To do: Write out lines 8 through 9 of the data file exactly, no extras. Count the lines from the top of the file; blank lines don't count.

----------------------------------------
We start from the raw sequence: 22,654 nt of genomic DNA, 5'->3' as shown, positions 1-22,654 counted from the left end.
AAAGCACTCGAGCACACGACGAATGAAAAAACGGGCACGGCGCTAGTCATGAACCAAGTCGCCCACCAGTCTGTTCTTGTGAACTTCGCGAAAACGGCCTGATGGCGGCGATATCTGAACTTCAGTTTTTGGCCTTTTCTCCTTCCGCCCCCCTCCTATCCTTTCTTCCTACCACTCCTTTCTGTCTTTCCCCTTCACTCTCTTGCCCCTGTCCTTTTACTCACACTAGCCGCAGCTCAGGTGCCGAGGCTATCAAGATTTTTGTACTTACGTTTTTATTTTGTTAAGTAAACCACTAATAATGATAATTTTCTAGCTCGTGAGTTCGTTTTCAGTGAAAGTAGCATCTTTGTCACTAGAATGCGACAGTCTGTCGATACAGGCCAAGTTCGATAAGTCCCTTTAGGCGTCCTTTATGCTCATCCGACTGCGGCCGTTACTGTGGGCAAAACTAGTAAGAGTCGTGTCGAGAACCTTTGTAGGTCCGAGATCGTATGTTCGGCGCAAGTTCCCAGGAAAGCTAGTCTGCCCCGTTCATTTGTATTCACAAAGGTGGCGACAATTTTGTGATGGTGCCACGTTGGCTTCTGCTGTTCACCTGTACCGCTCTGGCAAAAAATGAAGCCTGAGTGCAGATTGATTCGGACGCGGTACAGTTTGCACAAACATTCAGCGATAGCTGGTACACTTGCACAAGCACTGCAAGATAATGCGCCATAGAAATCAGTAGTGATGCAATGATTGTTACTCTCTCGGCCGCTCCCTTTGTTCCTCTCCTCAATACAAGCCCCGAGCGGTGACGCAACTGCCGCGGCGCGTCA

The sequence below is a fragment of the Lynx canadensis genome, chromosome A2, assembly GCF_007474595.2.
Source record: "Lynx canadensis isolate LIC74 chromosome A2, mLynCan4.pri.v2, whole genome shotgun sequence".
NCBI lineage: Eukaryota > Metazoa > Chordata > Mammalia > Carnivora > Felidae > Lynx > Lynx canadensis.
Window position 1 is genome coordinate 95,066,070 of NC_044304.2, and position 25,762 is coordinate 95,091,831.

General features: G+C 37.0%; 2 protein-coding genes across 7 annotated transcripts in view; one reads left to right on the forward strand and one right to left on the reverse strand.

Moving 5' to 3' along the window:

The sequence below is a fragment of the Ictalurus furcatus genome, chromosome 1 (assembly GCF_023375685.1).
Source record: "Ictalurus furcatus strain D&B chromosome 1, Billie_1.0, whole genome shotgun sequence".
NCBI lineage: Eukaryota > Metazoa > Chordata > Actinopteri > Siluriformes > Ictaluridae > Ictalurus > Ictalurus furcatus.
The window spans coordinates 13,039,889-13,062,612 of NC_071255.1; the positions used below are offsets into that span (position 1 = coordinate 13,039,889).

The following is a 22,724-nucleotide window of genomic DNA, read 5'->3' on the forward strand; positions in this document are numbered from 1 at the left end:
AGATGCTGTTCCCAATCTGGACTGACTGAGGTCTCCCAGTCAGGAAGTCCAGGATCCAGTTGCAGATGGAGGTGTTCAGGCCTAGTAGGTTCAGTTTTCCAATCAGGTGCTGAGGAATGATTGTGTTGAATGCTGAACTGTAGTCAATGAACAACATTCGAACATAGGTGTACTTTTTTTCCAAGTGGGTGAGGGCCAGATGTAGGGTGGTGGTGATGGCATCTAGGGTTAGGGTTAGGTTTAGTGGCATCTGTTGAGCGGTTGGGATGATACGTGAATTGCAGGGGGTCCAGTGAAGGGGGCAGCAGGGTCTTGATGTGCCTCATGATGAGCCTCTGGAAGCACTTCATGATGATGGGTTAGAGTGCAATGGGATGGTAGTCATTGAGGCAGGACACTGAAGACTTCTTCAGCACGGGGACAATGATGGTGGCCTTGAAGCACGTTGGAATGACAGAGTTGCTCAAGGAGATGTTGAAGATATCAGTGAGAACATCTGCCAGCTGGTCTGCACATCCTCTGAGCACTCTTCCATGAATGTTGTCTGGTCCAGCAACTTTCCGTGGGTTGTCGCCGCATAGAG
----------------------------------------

Moving 5' to 3' along the window:

The sequence below is a fragment of the Ictalurus furcatus genome, chromosome 1 (assembly GCF_023375685.1).